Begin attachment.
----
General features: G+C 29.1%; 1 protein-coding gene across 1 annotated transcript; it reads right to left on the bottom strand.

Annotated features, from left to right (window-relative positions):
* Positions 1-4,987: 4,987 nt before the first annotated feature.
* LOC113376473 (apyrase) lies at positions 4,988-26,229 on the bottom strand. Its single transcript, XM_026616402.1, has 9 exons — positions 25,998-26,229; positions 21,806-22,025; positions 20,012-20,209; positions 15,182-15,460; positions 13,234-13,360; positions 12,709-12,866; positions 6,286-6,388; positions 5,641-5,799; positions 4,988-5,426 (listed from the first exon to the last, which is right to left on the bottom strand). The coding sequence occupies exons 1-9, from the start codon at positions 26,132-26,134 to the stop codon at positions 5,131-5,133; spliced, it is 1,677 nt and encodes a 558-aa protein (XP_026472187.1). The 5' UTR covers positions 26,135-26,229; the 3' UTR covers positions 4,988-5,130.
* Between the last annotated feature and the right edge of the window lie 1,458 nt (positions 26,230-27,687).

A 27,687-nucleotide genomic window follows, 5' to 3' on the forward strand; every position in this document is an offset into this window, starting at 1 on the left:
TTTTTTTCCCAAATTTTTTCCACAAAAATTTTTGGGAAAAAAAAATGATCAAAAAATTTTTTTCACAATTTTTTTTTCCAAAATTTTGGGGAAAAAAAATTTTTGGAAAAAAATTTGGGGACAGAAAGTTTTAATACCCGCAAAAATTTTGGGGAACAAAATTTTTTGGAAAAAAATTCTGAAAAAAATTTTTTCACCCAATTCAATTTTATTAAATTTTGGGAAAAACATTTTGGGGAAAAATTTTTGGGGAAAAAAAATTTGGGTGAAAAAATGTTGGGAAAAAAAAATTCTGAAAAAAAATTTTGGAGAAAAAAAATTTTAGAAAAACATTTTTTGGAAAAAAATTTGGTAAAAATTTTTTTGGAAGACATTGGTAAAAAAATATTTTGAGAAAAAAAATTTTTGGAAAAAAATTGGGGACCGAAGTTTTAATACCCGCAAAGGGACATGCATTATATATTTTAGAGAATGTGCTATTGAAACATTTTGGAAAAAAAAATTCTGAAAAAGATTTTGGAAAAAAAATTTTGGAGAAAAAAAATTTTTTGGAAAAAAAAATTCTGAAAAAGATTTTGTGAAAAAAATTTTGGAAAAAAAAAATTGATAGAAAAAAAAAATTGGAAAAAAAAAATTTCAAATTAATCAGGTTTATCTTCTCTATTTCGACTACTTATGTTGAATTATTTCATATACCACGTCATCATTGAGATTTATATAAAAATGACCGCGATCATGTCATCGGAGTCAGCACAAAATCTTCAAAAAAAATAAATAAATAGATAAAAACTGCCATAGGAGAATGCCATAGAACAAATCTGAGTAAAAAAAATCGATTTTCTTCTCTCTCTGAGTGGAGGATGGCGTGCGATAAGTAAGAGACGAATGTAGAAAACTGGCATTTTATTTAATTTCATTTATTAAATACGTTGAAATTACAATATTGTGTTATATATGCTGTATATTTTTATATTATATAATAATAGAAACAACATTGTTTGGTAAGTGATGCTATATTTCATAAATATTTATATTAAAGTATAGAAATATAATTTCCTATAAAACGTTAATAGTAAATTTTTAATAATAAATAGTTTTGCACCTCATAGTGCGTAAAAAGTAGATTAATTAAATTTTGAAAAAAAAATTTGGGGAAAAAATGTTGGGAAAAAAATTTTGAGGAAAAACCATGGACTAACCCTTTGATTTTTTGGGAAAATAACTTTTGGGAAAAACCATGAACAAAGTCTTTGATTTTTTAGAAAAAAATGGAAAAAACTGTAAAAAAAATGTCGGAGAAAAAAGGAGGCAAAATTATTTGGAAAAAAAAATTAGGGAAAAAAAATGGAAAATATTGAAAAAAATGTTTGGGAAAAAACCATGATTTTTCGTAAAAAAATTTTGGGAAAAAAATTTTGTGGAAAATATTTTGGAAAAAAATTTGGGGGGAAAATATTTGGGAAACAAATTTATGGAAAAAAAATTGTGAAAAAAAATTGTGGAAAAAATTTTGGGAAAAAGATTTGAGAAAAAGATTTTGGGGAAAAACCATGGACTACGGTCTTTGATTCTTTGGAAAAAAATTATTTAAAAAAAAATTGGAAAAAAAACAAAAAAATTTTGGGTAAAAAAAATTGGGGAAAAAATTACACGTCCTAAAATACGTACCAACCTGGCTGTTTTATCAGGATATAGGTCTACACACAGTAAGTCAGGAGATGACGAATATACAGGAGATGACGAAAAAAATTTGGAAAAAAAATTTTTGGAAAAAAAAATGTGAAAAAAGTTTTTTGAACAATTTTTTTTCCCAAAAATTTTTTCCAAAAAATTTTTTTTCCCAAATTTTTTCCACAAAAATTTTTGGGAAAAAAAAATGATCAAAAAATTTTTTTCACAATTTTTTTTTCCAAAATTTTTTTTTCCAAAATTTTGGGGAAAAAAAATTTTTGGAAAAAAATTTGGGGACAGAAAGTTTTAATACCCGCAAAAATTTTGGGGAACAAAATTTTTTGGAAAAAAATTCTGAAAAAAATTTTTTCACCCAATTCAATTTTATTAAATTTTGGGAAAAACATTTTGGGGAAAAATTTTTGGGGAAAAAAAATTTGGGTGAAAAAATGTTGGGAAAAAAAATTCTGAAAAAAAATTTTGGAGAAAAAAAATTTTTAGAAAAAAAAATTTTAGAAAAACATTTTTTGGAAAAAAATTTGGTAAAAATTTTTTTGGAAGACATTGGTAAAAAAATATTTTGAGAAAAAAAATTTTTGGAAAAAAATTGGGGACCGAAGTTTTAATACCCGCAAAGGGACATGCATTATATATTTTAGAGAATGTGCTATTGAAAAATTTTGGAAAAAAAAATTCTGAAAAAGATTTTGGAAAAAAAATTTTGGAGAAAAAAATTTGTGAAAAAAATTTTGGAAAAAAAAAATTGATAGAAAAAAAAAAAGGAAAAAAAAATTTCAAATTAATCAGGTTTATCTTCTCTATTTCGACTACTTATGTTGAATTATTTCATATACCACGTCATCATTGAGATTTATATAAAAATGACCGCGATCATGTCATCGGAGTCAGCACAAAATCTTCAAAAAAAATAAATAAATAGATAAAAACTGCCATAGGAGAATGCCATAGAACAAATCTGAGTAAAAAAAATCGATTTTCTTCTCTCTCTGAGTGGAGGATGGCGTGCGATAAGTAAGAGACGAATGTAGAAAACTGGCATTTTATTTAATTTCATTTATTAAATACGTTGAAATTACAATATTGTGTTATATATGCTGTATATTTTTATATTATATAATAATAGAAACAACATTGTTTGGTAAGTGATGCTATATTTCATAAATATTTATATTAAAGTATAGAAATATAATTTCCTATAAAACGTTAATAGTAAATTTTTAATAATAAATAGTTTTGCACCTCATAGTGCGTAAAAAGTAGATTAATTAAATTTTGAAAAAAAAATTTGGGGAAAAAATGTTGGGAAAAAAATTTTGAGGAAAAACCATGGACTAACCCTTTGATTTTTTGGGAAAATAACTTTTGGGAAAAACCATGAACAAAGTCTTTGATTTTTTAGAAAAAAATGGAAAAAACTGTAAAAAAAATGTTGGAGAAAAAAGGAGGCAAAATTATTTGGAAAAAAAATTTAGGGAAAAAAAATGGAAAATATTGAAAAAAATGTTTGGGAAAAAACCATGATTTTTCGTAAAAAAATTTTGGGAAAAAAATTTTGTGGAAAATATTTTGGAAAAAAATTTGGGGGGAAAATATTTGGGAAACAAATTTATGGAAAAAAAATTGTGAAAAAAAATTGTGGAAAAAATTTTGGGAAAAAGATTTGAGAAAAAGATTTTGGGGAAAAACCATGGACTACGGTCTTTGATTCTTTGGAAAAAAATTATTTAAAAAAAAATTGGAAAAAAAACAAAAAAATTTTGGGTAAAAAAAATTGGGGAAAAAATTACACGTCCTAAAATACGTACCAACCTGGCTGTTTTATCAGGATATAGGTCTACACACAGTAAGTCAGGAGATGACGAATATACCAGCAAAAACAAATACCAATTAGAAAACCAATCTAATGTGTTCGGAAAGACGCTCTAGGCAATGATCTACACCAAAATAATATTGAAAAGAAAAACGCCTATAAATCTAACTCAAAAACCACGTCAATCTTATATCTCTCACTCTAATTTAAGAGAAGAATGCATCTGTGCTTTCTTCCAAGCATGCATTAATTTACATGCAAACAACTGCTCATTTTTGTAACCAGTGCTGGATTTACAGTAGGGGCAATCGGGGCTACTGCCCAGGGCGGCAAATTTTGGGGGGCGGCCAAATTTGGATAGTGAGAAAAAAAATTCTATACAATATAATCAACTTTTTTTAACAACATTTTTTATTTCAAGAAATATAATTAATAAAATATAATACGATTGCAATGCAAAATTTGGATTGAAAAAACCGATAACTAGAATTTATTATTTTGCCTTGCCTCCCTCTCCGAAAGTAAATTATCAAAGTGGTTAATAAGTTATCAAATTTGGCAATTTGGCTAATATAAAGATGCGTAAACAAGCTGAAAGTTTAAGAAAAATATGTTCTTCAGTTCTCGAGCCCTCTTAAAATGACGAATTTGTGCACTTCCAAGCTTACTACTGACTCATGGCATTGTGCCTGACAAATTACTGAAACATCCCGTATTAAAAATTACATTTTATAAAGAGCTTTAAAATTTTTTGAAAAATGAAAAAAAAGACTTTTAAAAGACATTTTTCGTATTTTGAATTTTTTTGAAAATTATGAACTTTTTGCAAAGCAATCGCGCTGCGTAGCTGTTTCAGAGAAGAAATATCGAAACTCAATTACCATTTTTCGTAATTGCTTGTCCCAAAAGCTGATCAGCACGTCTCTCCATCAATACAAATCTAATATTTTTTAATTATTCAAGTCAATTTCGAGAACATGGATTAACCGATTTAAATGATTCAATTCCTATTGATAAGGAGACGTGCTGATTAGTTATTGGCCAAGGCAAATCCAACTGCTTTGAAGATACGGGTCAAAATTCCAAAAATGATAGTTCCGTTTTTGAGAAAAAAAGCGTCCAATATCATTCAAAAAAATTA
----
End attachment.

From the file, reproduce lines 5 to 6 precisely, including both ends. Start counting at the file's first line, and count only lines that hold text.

* Between the last annotated feature and the right edge of the window lie 1,458 nt (positions 26,230-27,687).

A 27,687-nucleotide genomic window follows, 5' to 3' on the forward strand; every position in this document is an offset into this window, starting at 1 on the left: